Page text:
The Free Press, Mankato, MN

State, national news

May 7, 2014

After years buried in Everglades, another warplane mystery solved


Compounding the problem, air boaters and hunters sometimes take pieces of wreckage for souvenirs.

Ron Bergeron, commissioner for the Florida Fish and Wildlife Conservation Commission and an avid outdoorsman, said he has observed several wrecks hidden in the swamp in the past six decades, including warplanes.

He said in the 1940s and 1950s, Navy and Marine aircraft used to make practice bomb runs in an area not far from the Sawgrass Recreation Park, off U.S. 27, north of Interstate 75.

“I’ve even found the old bombs in certain areas, where they were taking target practice,” he said.

In the most recent find, Marocco learned the details after obtaining a Marine accident report based on the plane’s bureau number.

It said Dolsen had been practicing high-G maneuvers with three other planes. While at about 1,000 feet, he blacked out and lost control of the plane.

The Marine Corps at the time recovered the body but left the wreckage in the swamp. It was essentially forgotten for 59 years until the air boaters rediscovered its wings, tail section and landing gear.

Marocco solved another Everglades case last month when he verified that a torpedo bomber originally found in far west Broward in 1989 had crashed in March 1947 and that its pilot, Ens. Ralph Wachob, was killed.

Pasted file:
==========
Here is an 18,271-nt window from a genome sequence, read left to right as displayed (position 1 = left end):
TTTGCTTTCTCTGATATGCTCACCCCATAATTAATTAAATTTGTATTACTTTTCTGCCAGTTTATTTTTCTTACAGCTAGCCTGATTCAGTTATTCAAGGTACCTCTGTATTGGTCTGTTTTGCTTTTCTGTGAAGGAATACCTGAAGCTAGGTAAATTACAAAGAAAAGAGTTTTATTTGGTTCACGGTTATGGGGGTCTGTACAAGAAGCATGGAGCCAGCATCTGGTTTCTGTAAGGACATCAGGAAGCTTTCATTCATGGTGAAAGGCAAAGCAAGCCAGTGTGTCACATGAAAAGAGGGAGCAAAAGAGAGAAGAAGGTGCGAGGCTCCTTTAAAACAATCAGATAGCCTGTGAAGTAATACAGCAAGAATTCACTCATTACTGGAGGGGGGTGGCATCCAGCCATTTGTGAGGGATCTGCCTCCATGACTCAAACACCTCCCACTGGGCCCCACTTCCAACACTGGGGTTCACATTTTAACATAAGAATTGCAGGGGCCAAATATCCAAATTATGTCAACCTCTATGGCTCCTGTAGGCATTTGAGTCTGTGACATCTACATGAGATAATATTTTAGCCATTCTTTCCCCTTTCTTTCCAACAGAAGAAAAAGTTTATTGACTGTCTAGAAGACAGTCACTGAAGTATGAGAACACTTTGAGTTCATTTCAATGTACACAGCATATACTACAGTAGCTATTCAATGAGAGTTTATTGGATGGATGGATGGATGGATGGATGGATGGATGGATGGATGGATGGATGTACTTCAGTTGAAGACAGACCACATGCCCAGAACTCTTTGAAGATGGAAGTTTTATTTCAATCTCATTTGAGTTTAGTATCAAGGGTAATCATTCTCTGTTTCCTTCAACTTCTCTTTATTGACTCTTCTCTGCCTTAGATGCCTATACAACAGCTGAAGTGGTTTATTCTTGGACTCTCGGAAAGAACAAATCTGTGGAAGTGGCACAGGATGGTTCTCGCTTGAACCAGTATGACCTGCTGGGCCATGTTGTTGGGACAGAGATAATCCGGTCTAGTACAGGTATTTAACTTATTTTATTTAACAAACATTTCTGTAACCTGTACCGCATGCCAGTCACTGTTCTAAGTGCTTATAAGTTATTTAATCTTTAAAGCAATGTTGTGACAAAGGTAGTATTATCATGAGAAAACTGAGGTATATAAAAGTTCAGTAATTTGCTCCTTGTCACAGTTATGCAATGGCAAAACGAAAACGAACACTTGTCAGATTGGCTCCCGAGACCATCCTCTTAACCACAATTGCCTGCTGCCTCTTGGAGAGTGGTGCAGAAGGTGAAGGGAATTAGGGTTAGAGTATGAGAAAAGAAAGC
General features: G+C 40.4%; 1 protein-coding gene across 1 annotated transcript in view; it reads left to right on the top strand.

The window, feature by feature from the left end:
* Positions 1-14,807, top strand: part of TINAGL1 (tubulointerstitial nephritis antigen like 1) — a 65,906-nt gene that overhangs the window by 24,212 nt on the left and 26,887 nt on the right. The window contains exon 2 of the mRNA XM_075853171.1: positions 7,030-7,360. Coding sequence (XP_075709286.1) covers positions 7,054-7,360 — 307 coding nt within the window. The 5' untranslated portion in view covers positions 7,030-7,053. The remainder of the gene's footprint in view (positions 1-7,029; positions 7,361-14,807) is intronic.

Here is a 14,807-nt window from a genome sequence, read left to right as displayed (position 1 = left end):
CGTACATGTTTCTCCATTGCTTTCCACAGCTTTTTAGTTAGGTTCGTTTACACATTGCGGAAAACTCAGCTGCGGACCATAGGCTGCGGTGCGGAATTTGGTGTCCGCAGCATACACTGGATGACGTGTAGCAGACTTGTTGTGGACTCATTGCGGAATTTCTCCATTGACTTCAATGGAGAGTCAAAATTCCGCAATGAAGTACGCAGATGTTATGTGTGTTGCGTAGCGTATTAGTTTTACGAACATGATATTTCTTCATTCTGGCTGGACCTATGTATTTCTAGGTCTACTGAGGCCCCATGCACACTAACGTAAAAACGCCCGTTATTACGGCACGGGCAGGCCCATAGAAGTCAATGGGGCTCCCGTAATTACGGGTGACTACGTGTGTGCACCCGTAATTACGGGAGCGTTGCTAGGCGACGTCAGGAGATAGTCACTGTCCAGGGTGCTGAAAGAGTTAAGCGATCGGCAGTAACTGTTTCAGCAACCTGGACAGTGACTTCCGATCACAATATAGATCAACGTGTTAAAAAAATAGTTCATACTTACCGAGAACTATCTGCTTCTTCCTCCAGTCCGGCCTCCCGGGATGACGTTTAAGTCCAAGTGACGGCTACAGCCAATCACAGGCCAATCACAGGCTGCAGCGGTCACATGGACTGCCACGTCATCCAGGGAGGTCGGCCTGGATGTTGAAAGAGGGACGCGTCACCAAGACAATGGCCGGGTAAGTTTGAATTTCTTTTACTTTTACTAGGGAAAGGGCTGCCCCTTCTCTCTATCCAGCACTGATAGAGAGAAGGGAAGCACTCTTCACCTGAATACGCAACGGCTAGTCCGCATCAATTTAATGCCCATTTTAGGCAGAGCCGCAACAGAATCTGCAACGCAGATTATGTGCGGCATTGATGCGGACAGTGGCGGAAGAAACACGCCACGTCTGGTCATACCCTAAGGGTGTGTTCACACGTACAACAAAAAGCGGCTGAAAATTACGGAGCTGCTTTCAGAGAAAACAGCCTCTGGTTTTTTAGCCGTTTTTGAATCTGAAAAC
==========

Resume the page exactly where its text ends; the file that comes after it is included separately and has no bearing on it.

Wachob, 26, of Fort Lauderdale, a Naval Reserve officer, had been en route from Miami to Tampa on a navigational exercise when he flew into bad weather, developed vertigo and lost control of the aircraft.

Initially, Marocco and fellow aviation sleuth Jon Myhre thought that plane was flown by Lt. Charles Taylor, the Flight 19 leader. However, from photos originally taken in 1989, Marocco was able to confirm that wasn’t the case.

In addition to the Avenger and the Skyraider, Holcombe said he knows of two other wrecks in the Everglades of west Broward, both involving small private planes. One was too mangled to determine why it went down. The other is a red, white and blue twin-Cessna that crashed about 30 years ago.

“The story behind it is that the pilot left a suicide note in his car, took off in his plane and flew straight into the swamp,” Holcombe said.


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